Symphony Orchestra on stage

About the MUSO

The First Years

The Miami University Orchestra dates back as far as 1890 to the Miami Stringed Orchestra, which consisted entirely of banjos, mandolin, guitars, and piccolo-banjos.

It was not until 1903, however, that the Miami University Symphony Orchestra was officially founded. At its inception, this twelve-member ensemble, under the direction of Dr. S.S. Meyers, served to play each morning in the university chapel service and at most university functions. An article in the December 1904 edition of The Miami Student reads in part, "...since its organization a year ago, [the Miami orchestra] has perhaps contributed more to the pleasure of the college life of Miami than any other organization..." An editorial in the January 1905 Miami Student later boasts, "Both students and faculties can feel justly proud of our Orchestra. It is a living exemplification of the precept, that whatever is worth doing at all, is worth doing would not be an exaggeration to say that it is the flower of the music department." Soon after 1905, however, the orchestra was forced to disband as the number of instrumentalists at the university dwindled. Ten years later, in 1915, plans to revive the orchestra were undertaken.

Hall Auditorium in 1915

The Miami Student announced on November 25, 1915, "The development of the university orchestra is well under way, for the most difficult part of the process — that of securing the talent, was easily accomplished." The premiere of this new ensemble took place on December 15, 1916, in the First Concert of the Miami University Orchestra with a 44-member ensemble held in Hall Auditorium under the direction of noted composer and conductor Joseph W. Clokey.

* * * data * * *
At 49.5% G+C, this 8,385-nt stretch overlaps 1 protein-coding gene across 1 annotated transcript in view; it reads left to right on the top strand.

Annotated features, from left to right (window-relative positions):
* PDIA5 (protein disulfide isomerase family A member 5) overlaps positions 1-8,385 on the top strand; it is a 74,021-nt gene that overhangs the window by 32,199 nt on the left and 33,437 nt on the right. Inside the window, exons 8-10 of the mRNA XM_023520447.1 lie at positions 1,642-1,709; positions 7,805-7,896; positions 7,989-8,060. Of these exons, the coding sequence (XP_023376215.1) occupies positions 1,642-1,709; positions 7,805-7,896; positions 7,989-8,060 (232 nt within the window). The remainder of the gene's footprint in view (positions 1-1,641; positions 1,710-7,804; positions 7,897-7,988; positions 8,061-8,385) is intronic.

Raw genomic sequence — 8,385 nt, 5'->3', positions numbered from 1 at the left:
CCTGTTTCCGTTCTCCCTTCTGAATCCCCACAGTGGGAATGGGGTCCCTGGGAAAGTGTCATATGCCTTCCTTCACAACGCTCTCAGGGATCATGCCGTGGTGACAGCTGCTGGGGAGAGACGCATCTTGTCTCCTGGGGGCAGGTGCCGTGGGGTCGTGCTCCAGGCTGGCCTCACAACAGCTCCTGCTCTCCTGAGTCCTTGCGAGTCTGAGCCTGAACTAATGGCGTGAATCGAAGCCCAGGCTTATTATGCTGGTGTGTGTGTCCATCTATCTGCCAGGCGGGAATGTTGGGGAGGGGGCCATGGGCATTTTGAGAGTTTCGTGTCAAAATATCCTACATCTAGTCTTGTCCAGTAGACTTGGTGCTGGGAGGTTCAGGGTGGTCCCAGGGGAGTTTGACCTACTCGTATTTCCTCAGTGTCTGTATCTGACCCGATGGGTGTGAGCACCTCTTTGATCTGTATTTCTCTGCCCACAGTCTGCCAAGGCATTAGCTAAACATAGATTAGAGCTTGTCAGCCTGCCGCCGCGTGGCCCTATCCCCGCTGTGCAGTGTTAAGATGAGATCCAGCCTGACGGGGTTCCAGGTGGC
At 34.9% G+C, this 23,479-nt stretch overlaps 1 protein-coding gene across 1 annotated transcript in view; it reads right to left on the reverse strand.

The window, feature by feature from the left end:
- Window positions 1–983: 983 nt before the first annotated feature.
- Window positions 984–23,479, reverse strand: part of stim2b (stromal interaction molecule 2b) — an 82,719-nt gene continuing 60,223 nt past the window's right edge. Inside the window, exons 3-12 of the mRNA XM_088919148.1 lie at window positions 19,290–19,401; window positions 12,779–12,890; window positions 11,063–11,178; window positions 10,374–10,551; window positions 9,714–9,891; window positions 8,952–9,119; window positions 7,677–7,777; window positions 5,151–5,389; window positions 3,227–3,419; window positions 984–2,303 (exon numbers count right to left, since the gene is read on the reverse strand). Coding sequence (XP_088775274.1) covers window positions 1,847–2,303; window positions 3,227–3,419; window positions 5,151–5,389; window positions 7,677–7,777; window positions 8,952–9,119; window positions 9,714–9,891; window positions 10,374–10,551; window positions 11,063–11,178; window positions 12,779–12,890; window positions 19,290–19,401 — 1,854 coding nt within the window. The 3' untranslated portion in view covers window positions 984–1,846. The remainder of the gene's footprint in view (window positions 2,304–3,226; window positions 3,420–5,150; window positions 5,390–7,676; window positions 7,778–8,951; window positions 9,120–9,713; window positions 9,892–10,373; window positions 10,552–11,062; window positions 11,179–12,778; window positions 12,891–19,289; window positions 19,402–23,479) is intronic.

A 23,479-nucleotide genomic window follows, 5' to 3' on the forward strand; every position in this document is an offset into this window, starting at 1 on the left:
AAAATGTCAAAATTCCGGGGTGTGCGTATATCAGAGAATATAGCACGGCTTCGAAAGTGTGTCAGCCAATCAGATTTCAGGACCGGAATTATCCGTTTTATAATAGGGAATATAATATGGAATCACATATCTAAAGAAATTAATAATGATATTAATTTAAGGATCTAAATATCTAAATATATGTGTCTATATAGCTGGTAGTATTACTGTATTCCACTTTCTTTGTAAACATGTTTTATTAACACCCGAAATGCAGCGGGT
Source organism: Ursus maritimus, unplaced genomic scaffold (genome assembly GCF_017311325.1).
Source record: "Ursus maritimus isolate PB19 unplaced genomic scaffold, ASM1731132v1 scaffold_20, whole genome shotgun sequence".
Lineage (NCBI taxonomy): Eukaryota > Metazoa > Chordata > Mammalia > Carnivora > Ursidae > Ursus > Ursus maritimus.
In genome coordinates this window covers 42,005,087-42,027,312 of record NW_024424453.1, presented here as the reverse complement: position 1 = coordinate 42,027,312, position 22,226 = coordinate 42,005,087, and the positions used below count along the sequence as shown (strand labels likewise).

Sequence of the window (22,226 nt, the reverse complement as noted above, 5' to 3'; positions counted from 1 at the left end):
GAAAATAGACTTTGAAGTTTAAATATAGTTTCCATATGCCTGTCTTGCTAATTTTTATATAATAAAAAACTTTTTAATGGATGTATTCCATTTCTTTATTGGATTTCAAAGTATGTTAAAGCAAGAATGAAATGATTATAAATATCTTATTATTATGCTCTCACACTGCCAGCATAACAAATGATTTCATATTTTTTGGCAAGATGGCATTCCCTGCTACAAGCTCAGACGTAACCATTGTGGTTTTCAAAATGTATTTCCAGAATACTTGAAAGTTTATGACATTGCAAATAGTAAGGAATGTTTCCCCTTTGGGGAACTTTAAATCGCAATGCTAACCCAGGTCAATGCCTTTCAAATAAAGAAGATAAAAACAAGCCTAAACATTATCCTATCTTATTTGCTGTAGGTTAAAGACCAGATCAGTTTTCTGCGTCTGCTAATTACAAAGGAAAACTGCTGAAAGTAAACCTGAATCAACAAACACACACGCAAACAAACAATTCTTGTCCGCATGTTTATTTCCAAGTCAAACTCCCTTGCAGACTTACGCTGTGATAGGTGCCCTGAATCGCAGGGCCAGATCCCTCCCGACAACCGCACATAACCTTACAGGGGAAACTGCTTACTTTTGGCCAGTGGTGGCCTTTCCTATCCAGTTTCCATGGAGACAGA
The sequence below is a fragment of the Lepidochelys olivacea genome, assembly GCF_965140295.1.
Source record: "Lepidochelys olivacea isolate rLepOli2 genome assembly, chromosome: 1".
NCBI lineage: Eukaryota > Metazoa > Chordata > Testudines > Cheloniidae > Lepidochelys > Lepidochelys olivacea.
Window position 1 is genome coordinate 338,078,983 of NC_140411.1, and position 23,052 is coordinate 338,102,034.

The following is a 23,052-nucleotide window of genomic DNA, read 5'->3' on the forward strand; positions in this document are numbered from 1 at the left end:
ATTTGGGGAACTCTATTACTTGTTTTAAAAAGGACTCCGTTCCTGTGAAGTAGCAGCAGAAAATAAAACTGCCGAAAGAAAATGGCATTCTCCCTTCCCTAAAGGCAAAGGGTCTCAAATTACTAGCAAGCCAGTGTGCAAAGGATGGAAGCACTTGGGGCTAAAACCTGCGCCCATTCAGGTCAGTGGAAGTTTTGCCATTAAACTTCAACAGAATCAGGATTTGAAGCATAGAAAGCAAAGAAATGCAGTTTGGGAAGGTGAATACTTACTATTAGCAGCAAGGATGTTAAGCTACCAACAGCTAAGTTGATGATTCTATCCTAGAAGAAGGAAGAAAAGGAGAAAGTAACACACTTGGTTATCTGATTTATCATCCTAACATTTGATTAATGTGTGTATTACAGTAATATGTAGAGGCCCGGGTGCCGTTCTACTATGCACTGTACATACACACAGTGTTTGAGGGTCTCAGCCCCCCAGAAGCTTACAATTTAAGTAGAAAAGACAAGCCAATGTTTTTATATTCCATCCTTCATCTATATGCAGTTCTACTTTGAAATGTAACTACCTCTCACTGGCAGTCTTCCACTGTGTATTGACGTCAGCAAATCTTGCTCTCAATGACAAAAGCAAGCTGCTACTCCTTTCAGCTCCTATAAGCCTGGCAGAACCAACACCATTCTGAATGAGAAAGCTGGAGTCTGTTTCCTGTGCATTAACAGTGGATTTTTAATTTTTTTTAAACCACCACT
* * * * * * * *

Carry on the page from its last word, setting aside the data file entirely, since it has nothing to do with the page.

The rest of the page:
Growing Up

Joseph Bein, past conductor of the orchestraOver the next several decades, the orchestra's leadership included conductors Donald Kissane, Roy A. Williams, Dr. Theodore Kratt, Gordon Sutherland, Joseph Bein, and Adon Foster. In 1957, the university secured conductor and composer Otto Frohlich, a native of Czechoslovakia, to direct the orchestra and the newly organized student opera program. Frohlich's twelve year tenure with the orchestra contributed a great deal to the success of both the ensemble and the music department.

Into the Present

After Frohlich's retirement, the ensemble was directed by George Seltzer and, later, Paul Nadler. Carmon DeLeone, current director of the acclaimed Cincinnati Ballet, served as director of the orchestra from 1980-1992. Following DeLeone were conductors Gary A. Speck, Jacob Chi, and Jose Luis-Novo, who, in 1998, founded the Oxford Chamber Orchestra, a collaboration between music faculty and select students. The group's current conductor, Ricardo Averbach, a native of Brazil, was appointed as conductor of the Miami University Symphony Orchestra in the fall of 2002.